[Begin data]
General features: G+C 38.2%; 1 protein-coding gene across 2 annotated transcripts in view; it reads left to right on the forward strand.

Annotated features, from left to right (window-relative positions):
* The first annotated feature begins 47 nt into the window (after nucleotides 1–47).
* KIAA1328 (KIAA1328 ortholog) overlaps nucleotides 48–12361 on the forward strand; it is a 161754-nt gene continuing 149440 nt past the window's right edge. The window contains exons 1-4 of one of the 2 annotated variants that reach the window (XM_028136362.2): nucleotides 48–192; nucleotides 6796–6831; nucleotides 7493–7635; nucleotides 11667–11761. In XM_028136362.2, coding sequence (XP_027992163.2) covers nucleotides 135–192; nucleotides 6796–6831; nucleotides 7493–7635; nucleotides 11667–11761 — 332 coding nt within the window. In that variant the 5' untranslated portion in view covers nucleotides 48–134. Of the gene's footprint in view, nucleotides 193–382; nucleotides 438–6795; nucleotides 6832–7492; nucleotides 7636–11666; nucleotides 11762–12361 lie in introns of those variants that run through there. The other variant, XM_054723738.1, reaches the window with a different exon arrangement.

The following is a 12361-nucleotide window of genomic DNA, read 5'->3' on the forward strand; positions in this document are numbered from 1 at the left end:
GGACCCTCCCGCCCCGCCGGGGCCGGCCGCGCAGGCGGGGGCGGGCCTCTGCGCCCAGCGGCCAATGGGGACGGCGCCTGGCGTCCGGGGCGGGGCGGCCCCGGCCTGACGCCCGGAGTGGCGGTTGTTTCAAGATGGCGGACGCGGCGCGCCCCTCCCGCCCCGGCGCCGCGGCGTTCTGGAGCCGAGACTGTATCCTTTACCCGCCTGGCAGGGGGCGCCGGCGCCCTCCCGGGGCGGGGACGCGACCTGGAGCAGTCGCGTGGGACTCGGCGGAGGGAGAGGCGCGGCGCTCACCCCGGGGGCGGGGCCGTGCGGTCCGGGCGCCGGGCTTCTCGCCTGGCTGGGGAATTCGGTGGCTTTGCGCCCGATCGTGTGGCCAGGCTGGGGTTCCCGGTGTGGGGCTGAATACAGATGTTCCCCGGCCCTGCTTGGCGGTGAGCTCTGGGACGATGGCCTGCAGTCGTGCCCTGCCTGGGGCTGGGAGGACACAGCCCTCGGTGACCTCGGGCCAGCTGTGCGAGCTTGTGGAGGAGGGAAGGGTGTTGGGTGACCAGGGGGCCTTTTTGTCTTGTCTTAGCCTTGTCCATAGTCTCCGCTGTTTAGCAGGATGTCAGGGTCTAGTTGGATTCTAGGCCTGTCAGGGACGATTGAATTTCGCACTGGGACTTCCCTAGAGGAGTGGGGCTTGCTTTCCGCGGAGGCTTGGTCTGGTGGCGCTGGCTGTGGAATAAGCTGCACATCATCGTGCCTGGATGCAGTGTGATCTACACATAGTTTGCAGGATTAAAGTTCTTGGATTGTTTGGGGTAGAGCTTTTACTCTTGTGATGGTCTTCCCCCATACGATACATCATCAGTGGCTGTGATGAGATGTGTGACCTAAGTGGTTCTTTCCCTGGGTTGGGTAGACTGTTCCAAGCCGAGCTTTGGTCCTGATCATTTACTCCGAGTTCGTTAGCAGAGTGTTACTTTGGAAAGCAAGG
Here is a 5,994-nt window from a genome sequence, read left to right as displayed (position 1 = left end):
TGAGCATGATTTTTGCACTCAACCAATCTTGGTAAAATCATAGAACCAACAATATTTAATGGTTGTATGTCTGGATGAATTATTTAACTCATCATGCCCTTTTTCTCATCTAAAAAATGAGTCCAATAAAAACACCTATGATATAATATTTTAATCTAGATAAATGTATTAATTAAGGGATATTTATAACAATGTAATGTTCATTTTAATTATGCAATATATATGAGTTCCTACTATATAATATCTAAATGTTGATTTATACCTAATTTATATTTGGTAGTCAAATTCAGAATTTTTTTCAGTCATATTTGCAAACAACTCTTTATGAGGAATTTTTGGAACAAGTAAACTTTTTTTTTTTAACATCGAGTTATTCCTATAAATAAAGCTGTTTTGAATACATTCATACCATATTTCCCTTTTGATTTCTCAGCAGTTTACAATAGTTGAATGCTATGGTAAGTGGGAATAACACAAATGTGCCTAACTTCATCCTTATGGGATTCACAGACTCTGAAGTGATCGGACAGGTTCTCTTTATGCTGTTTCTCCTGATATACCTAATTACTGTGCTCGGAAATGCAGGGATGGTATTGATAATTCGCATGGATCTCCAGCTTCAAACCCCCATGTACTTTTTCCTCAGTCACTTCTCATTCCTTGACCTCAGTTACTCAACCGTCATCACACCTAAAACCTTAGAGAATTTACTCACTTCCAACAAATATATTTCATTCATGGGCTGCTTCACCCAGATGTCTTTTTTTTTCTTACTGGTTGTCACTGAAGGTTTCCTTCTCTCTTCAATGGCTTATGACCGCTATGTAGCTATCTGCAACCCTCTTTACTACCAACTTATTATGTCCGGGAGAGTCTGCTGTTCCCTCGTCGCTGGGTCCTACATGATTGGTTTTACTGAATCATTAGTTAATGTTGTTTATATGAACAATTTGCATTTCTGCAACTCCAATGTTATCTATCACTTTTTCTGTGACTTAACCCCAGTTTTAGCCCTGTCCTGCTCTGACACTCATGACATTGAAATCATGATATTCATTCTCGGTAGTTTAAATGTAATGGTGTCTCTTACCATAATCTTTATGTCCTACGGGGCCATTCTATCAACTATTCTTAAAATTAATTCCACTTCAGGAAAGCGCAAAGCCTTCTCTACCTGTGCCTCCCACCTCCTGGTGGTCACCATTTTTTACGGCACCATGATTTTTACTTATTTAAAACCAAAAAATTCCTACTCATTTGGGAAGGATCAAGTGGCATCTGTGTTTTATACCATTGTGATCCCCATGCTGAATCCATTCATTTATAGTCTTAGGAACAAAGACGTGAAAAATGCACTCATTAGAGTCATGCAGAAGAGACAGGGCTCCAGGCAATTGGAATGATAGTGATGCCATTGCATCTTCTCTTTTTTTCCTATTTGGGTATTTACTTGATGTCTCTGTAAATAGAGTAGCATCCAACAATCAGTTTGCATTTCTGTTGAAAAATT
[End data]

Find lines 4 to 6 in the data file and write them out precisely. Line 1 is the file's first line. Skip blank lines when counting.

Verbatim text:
* KIAA1328 (KIAA1328 ortholog) overlaps nucleotides 48–12361 on the forward strand; it is a 161754-nt gene continuing 149440 nt past the window's right edge. The window contains exons 1-4 of one of the 2 annotated variants that reach the window (XM_028136362.2): nucleotides 48–192; nucleotides 6796–6831; nucleotides 7493–7635; nucleotides 11667–11761. In XM_028136362.2, coding sequence (XP_027992163.2) covers nucleotides 135–192; nucleotides 6796–6831; nucleotides 7493–7635; nucleotides 11667–11761 — 332 coding nt within the window. In that variant the 5' untranslated portion in view covers nucleotides 48–134. Of the gene's footprint in view, nucleotides 193–382; nucleotides 438–6795; nucleotides 6832–7492; nucleotides 7636–11666; nucleotides 11762–12361 lie in introns of those variants that run through there. The other variant, XM_054723738.1, reaches the window with a different exon arrangement.

The following is a 12361-nucleotide window of genomic DNA, read 5'->3' on the forward strand; positions in this document are numbered from 1 at the left end:
GGACCCTCCCGCCCCGCCGGGGCCGGCCGCGCAGGCGGGGGCGGGCCTCTGCGCCCAGCGGCCAATGGGGACGGCGCCTGGCGTCCGGGGCGGGGCGGCCCCGGCCTGACGCCCGGAGTGGCGGTTGTTTCAAGATGGCGGACGCGGCGCGCCCCTCCCGCCCCGGCGCCGCGGCGTTCTGGAGCCGAGACTGTATCCTTTACCCGCCTGGCAGGGGGCGCCGGCGCCCTCCCGGGGCGGGGACGCGACCTGGAGCAGTCGCGTGGGACTCGGCGGAGGGAGAGGCGCGGCGCTCACCCCGGGGGCGGGGCCGTGCGGTCCGGGCGCCGGGCTTCTCGCCTGGCTGGGGAATTCGGTGGCTTTGCGCCCGATCGTGTGGCCAGGCTGGGGTTCCCGGTGTGGGGCTGAATACAGATGTTCCCCGGCCCTGCTTGGCGGTGAGCTCTGGGACGATGGCCTGCAGTCGTGCCCTGCCTGGGGCTGGGAGGACACAGCCCTCGGTGACCTCGGGCCAGCTGTGCGAGCTTGTGGAGGAGGGAAGGGTGTTGGGTGACCAGGGGGCCTTTTTGTCTTGTCTTAGCCTTGTCCATAGTCTCCGCTGTTTAGCAGGATGTCAGGGTCTAGTTGGATTCTAGGCCTGTCAGGGACGATTGAATTTCGCACTGGGACTTCCCTAGAGGAGTGGGGCTTGCTTTCCGCGGAGGCTTGGTCTGGTGGCGCTGGCTGTGGAATAAGCTGCACATCATCGTGCCTGGATGCAGTGTGATCTACACATAGTTTGCAGGATTAAAGTTCTTGGATTGTTTGGGGTAGAGCTTTTACTCTTGTGATGGTCTTCCCCCATACGATACATCATCAGTGGCTGTGATGAGATGTGTGACCTAAGTGGTTCTTTCCCTGGGTTGGGTAGACTGTTCCAAGCCGAGCTTTGGTCCTGATCATTTACTCCGAGTTCGTTAGCAGAGTGTTACTTTGGAAAGCAAGG